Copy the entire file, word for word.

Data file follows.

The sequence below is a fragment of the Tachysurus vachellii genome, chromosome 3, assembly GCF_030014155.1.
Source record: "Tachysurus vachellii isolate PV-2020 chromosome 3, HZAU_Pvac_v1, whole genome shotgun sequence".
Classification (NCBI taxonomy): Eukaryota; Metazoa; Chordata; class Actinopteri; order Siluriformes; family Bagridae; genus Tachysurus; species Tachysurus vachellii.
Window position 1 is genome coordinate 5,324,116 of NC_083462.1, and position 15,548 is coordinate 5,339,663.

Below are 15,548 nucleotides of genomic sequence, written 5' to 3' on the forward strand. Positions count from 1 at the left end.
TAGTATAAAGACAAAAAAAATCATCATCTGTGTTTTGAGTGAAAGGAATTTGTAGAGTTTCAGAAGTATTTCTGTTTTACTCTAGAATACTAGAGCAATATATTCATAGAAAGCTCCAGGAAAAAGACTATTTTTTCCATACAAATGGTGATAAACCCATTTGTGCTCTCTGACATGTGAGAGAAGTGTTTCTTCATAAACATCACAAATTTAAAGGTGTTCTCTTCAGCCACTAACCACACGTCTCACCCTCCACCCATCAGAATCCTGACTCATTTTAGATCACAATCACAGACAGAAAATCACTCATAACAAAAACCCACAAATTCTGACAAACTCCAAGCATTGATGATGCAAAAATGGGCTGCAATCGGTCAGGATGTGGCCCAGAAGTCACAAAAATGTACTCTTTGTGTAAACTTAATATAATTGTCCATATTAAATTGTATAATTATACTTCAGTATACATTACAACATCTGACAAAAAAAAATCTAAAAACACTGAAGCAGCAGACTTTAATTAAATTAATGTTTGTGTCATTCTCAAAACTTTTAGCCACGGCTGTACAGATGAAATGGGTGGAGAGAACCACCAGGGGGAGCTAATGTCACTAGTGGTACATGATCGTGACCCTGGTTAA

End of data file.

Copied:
The sequence below is a fragment of the Tachysurus vachellii genome, chromosome 3, assembly GCF_030014155.1.
Source record: "Tachysurus vachellii isolate PV-2020 chromosome 3, HZAU_Pvac_v1, whole genome shotgun sequence".
Classification (NCBI taxonomy): Eukaryota; Metazoa; Chordata; class Actinopteri; order Siluriformes; family Bagridae; genus Tachysurus; species Tachysurus vachellii.
Window position 1 is genome coordinate 5,324,116 of NC_083462.1, and position 15,548 is coordinate 5,339,663.

Below are 15,548 nucleotides of genomic sequence, written 5' to 3' on the forward strand. Positions count from 1 at the left end.
TAGTATAAAGACAAAAAAAATCATCATCTGTGTTTTGAGTGAAAGGAATTTGTAGAGTTTCAGAAGTATTTCTGTTTTACTCTAGAATACTAGAGCAATATATTCATAGAAAGCTCCAGGAAAAAGACTATTTTTTCCATACAAATGGTGATAAACCCATTTGTGCTCTCTGACATGTGAGAGAAGTGTTTCTTCATAAACATCACAAATTTAAAGGTGTTCTCTTCAGCCACTAACCACACGTCTCACCCTCCACCCATCAGAATCCTGACTCATTTTAGATCACAATCACAGACAGAAAATCACTCATAACAAAAACCCACAAATTCTGACAAACTCCAAGCATTGATGATGCAAAAATGGGCTGCAATCGGTCAGGATGTGGCCCAGAAGTCACAAAAATGTACTCTTTGTGTAAACTTAATATAATTGTCCATATTAAATTGTATAATTATACTTCAGTATACATTACAACATCTGACAAAAAAAAATCTAAAAACACTGAAGCAGCAGACTTTAATTAAATTAATGTTTGTGTCATTCTCAAAACTTTTAGCCACGGCTGTACAGATGAAATGGGTGGAGAGAACCACCAGGGGGAGCTAATGTCACTAGTGGTACATGATCGTGACCCTGGTTAA